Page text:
Translation by Frances M. López-Morillas
New York: Columbia University Press (1986), Hardcover
ISBN: 0231062281 / 9780231062282
The Torquemada novels:
1. Torquemada at the Stake (1889)
2. Torquemada on the Cross (1893)
3. Torquemada in Purgatory (1894)
a: Part One
b. Part Two
c. Part Three
4. Torquemada and Saint Peter (1895)
Galdós begins the last of the Torquemada novels with a description of the Palace of Gravelinas, the mansion Cruz was pushing Torquemada to buy at the end of Torquemada in Purgatory. While the narrator doesn’t immediately confirm the family lives there, the presence of the armor collection, library, and artworks Cruz had proposed obtaining leads the reader to believe the transaction happened. The focus on the armor and library provides the narrator a chance to delve into one of Galdós’ themes of appearance vs. reality—the splendid collections are really rotten or, in the case of the books, providing a mouse family a feast of royal letters.
This is my least favorite of the four Torquemada novels because, while good, it isn’t up to the same standard of the previous three books in the series. There are additions or changes, not necessarily inconsistencies, which have to be explained in detail to be believed. Much time is spent on the introduction of two characters, supposed close and long-term friends of the Aguila family, who have never been mentioned in the previous books. Augusta Orozco and Father Luis de Gamborena play important roles for the family in the novel but in spite of Galdós’ explanation of their prior absence in the series—Father Gamborena was overseas as a missionary and Augusta had been away due to some unspecified scandal—both characters have a “tacked on” feel to them. The narrator implies that Augusta and her scandal appeared in another Galdós novel, or maybe it’s an insincere reference to fictional annals. Torquemada’s son-in-law, earlier banished for calling his little brother-in-law a freak, proves to be a regular in the household now. Again, while not fatal to the story such changes as these make the novel feel strained in comparison to the previous ones.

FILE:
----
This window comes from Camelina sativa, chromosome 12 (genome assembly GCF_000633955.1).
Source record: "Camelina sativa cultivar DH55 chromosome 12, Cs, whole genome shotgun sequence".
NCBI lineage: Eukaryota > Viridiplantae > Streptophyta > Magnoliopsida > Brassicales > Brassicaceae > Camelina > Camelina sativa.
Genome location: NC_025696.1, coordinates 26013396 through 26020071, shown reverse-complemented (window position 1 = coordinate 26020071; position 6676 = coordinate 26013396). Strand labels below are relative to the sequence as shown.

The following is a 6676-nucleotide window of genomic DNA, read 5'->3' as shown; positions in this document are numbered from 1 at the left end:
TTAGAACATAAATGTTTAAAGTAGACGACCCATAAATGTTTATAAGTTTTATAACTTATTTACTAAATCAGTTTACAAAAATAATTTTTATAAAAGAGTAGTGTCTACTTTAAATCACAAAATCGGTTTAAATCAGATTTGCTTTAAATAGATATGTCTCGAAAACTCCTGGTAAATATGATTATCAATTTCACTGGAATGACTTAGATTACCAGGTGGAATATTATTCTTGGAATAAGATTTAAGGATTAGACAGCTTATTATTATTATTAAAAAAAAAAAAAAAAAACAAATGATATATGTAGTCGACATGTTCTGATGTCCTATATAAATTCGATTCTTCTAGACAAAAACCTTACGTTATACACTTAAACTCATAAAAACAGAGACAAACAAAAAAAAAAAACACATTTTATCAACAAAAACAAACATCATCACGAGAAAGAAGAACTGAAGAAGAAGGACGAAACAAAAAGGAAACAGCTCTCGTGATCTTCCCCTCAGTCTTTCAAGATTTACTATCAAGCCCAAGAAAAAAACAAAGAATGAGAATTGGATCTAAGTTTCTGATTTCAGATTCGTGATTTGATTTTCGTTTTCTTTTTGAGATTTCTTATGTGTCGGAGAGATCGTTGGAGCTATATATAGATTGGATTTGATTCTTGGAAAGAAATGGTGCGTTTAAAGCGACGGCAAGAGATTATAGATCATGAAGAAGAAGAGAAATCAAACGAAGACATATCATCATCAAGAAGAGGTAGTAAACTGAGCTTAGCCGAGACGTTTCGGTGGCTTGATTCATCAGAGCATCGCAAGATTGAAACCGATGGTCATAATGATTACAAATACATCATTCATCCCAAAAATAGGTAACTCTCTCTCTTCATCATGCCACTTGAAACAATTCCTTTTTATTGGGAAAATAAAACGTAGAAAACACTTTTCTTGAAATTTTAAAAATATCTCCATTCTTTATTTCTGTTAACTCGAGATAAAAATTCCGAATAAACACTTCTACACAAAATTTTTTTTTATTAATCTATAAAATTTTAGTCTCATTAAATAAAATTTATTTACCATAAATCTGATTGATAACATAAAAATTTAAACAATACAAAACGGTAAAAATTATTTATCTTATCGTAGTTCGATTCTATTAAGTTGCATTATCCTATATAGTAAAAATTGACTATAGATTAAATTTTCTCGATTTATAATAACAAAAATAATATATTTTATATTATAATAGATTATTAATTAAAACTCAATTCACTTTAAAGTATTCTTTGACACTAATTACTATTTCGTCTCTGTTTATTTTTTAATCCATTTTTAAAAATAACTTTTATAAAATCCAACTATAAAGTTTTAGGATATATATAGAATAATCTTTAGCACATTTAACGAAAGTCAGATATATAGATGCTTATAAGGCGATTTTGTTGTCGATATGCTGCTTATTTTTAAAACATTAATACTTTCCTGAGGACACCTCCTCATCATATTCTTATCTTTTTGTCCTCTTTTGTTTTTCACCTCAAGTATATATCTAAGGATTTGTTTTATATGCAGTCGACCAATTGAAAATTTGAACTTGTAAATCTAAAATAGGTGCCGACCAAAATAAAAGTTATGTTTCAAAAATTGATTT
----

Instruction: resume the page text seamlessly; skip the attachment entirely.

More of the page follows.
Torquemada nicknames Father Gamborena “Saint Peter” since the priest reminds him (once removed) of the image of Saint Peter. Galdós paints the priest in glowing and flattering terms but he never loses his edge when describing something he doesn’t like. In introducing the reader to Father Gamborena, the narrator notes the priest “decided, after long thought, to leave for Paris and enlist in one of the missionary legions with which our cautious civilization attempts to tame the barbarous African and Asiatic hordes before unsheathing the sword against them.” (page 423) Even with this snide comment, Galdós believes things would be much better with true Christian charity, consistent with Father Gamborena’s message in attempting to convert Torquemada. Torquemada going up against Father Gamborena reminded me of his confrontation with Tía Roma in the first novel (Torquemada at the Stake), when the old ragpicker confronts the moneylender about his attempt to bribe God in order to save his son’s life. Old habits die hard—Torquemada views Father Gamborena’s message as a business transaction in which he wants a guarantee that he will be saved if he does as requested.